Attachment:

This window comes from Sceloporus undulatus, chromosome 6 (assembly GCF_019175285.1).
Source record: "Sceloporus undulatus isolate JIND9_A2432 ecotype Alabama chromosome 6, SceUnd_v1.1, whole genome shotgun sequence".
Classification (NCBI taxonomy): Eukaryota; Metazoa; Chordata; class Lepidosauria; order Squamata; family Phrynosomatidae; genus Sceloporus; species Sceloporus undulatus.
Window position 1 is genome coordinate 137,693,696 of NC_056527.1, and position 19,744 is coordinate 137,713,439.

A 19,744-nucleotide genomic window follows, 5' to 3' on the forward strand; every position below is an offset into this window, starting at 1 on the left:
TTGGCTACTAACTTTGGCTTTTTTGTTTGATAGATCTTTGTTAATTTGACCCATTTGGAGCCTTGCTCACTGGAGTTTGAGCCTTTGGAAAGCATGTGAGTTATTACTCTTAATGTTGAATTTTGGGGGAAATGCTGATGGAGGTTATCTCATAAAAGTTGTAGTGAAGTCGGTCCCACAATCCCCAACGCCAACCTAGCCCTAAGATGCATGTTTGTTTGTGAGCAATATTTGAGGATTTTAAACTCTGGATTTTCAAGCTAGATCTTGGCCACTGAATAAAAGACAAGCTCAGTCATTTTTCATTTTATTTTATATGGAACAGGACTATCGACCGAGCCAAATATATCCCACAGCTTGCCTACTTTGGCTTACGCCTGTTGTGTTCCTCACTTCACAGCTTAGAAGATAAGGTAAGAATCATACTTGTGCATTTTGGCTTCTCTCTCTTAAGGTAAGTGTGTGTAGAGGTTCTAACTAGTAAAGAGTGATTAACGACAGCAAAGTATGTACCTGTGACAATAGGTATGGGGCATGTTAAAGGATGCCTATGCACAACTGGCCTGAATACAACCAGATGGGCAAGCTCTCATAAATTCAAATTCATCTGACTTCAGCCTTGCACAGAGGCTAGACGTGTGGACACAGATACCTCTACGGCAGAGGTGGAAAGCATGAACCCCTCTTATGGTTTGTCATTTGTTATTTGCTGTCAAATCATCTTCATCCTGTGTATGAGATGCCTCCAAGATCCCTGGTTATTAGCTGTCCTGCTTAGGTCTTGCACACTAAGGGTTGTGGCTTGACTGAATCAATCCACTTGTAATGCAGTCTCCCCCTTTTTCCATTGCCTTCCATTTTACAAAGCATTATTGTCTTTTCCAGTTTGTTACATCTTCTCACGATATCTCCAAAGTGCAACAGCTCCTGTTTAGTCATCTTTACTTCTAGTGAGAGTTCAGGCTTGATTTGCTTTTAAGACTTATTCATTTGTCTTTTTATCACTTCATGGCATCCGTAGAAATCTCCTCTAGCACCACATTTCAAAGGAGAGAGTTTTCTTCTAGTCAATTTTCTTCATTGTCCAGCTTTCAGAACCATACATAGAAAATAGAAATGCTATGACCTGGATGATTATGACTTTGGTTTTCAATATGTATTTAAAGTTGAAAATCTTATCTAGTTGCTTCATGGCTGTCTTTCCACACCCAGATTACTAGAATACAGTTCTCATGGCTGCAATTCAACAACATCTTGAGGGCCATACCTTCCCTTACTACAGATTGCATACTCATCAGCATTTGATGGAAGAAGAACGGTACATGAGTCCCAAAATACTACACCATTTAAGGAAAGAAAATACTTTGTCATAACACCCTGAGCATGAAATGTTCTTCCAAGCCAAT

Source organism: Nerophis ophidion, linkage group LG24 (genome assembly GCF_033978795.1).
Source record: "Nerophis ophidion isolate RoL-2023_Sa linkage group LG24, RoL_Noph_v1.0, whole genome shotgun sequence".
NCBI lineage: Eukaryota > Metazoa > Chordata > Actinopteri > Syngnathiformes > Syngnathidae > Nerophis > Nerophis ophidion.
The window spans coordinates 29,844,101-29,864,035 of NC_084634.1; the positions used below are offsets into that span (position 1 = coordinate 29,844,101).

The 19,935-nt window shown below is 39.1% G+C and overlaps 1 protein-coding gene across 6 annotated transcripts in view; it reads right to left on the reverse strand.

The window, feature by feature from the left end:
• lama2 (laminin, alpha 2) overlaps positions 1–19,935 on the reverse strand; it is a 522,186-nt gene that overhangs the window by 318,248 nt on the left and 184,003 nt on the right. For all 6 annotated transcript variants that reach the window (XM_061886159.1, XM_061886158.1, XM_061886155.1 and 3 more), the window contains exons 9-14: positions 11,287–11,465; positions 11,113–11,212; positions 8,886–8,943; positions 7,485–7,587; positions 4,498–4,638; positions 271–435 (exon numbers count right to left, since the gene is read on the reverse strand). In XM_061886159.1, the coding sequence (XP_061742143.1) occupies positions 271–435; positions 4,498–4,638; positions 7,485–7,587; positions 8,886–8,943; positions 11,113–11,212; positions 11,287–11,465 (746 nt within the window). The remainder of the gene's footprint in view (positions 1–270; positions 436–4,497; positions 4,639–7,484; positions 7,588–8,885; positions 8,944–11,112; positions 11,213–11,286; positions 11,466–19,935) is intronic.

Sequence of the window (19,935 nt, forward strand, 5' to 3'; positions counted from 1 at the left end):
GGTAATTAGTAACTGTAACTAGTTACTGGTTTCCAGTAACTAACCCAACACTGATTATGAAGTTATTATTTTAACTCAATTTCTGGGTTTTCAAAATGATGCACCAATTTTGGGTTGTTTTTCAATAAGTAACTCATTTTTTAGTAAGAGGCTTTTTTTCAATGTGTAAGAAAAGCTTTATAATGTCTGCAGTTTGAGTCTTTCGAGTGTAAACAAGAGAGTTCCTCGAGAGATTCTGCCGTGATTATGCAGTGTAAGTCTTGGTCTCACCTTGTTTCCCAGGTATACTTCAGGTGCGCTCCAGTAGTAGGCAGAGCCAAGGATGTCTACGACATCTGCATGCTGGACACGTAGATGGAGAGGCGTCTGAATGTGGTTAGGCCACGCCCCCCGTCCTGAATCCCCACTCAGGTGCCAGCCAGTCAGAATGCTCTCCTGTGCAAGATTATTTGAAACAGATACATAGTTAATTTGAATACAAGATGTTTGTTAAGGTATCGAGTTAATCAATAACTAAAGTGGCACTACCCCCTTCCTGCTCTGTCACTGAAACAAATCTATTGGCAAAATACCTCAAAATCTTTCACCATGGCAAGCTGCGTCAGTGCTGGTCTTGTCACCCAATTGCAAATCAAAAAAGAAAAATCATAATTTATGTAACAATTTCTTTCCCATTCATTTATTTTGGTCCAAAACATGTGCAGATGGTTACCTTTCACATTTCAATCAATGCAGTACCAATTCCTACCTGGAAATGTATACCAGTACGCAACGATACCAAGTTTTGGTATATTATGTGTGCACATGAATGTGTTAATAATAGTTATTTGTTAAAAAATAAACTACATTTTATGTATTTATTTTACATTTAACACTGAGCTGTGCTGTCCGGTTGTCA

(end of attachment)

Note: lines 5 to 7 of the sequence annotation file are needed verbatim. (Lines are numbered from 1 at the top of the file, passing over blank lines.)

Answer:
A 19,744-nucleotide genomic window follows, 5' to 3' on the forward strand; every position below is an offset into this window, starting at 1 on the left:
TTGGCTACTAACTTTGGCTTTTTTGTTTGATAGATCTTTGTTAATTTGACCCATTTGGAGCCTTGCTCACTGGAGTTTGAGCCTTTGGAAAGCATGTGAGTTATTACTCTTAATGTTGAATTTTGGGGGAAATGCTGATGGAGGTTATCTCATAAAAGTTGTAGTGAAGTCGGTCCCACAATCCCCAACGCCAACCTAGCCCTAAGATGCATGTTTGTTTGTGAGCAATATTTGAGGATTTTAAACTCTGGATTTTCAAGCTAGATCTTGGCCACTGAATAAAAGACAAGCTCAGTCATTTTTCATTTTATTTTATATGGAACAGGACTATCGACCGAGCCAAATATATCCCACAGCTTGCCTACTTTGGCTTACGCCTGTTGTGTTCCTCACTTCACAGCTTAGAAGATAAGGTAAGAATCATACTTGTGCATTTTGGCTTCTCTCTCTTAAGGTAAGTGTGTGTAGAGGTTCTAACTAGTAAAGAGTGATTAACGACAGCAAAGTATGTACCTGTGACAATAGGTATGGGGCATGTTAAAGGATGCCTATGCACAACTGGCCTGAATACAACCAGATGGGCAAGCTCTCATAAATTCAAATTCATCTGACTTCAGCCTTGCACAGAGGCTAGACGTGTGGACACAGATACCTCTACGGCAGAGGTGGAAAGCATGAACCCCTCTTATGGTTTGTCATTTGTTATTTGCTGTCAAATCATCTTCATCCTGTGTATGAGATGCCTCCAAGATCCCTGGTTATTAGCTGTCCTGCTTAGGTCTTGCACACTAAGGGTTGTGGCTTGACTGAATCAATCCACTTGTAATGCAGTCTCCCCCTTTTTCCATTGCCTTCCATTTTACAAAGCATTATTGTCTTTTCCAGTTTGTTACATCTTCTCACGATATCTCCAAAGTGCAACAGCTCCTGTTTAGTCATCTTTACTTCTAGTGAGAGTTCAGGCTTGATTTGCTTTTAAGACTTATTCATTTGTCTTTTTATCACTTCATGGCATCCGTAGAAATCTCCTCTAGCACCACATTTCAAAGGAGAGAGTTTTCTTCTAGTCAATTTTCTTCATTGTCCAGCTTTCAGAACCATACATAGAAAATAGAAATGCTATGACCTGGATGATTATGACTTTGGTTTTCAATATGTATTTAAAGTTGAAAATCTTATCTAGTTGCTTCATGGCTGTCTTTCCACACCCAGATTACTAGAATACAGTTCTCATGGCTGCAATTCAACAACATCTTGAGGGCCATACCTTCCCTTACTACAGATTGCATACTCATCAGCATTTGATGGAAGAAGAACGGTACATGAGTCCCAAAATACTACACCATTTAAGGAAAGAAAATACTTTGTCATAACACCCTGAGCATGAAATGTTCTTCCAAGCCAAT

Source organism: Nerophis ophidion, linkage group LG24 (genome assembly GCF_033978795.1).